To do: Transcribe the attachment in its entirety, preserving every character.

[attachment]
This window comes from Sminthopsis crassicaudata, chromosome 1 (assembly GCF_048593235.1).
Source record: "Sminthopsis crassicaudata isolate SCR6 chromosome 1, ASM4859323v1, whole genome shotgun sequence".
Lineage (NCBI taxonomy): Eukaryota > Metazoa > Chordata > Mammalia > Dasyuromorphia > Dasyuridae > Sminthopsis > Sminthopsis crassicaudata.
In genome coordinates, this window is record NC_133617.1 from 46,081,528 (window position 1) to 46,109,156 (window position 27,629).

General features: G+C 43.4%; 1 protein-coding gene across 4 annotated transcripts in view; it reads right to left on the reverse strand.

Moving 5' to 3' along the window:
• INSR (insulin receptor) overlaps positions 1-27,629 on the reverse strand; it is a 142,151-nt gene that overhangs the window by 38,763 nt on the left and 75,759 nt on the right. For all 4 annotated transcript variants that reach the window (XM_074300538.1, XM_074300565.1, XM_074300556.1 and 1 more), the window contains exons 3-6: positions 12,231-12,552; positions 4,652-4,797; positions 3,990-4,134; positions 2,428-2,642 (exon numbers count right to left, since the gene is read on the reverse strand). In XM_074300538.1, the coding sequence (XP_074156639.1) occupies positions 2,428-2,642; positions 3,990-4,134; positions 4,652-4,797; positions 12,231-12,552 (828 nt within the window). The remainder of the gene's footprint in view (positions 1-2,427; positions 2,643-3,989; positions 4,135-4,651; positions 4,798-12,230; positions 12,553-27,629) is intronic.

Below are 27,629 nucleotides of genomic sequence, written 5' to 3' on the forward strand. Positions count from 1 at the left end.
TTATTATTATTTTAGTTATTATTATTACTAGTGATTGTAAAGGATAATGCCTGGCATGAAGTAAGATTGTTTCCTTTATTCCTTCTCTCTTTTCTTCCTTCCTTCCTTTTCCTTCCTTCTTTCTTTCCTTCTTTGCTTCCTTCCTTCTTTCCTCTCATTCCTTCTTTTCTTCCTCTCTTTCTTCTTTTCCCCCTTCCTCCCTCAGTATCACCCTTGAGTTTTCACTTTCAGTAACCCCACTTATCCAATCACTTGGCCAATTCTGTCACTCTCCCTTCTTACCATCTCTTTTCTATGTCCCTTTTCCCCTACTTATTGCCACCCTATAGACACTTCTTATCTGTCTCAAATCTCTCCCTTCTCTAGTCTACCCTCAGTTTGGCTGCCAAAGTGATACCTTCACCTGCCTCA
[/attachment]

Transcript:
This window comes from Sminthopsis crassicaudata, chromosome 1 (assembly GCF_048593235.1).
Source record: "Sminthopsis crassicaudata isolate SCR6 chromosome 1, ASM4859323v1, whole genome shotgun sequence".
Lineage (NCBI taxonomy): Eukaryota > Metazoa > Chordata > Mammalia > Dasyuromorphia > Dasyuridae > Sminthopsis > Sminthopsis crassicaudata.
In genome coordinates, this window is record NC_133617.1 from 46,081,528 (window position 1) to 46,109,156 (window position 27,629).

General features: G+C 43.4%; 1 protein-coding gene across 4 annotated transcripts in view; it reads right to left on the reverse strand.

Moving 5' to 3' along the window:
• INSR (insulin receptor) overlaps positions 1-27,629 on the reverse strand; it is a 142,151-nt gene that overhangs the window by 38,763 nt on the left and 75,759 nt on the right. For all 4 annotated transcript variants that reach the window (XM_074300538.1, XM_074300565.1, XM_074300556.1 and 1 more), the window contains exons 3-6: positions 12,231-12,552; positions 4,652-4,797; positions 3,990-4,134; positions 2,428-2,642 (exon numbers count right to left, since the gene is read on the reverse strand). In XM_074300538.1, the coding sequence (XP_074156639.1) occupies positions 2,428-2,642; positions 3,990-4,134; positions 4,652-4,797; positions 12,231-12,552 (828 nt within the window). The remainder of the gene's footprint in view (positions 1-2,427; positions 2,643-3,989; positions 4,135-4,651; positions 4,798-12,230; positions 12,553-27,629) is intronic.

Below are 27,629 nucleotides of genomic sequence, written 5' to 3' on the forward strand. Positions count from 1 at the left end.
TTATTATTATTTTAGTTATTATTATTACTAGTGATTGTAAAGGATAATGCCTGGCATGAAGTAAGATTGTTTCCTTTATTCCTTCTCTCTTTTCTTCCTTCCTTCCTTTTCCTTCCTTCTTTCTTTCCTTCTTTGCTTCCTTCCTTCTTTCCTCTCATTCCTTCTTTTCTTCCTCTCTTTCTTCTTTTCCCCCTTCCTCCCTCAGTATCACCCTTGAGTTTTCACTTTCAGTAACCCCACTTATCCAATCACTTGGCCAATTCTGTCACTCTCCCTTCTTACCATCTCTTTTCTATGTCCCTTTTCCCCTACTTATTGCCACCCTATAGACACTTCTTATCTGTCTCAAATCTCTCCCTTCTCTAGTCTACCCTCAGTTTGGCTGCCAAAGTGATACCTTCACCTGCCTCA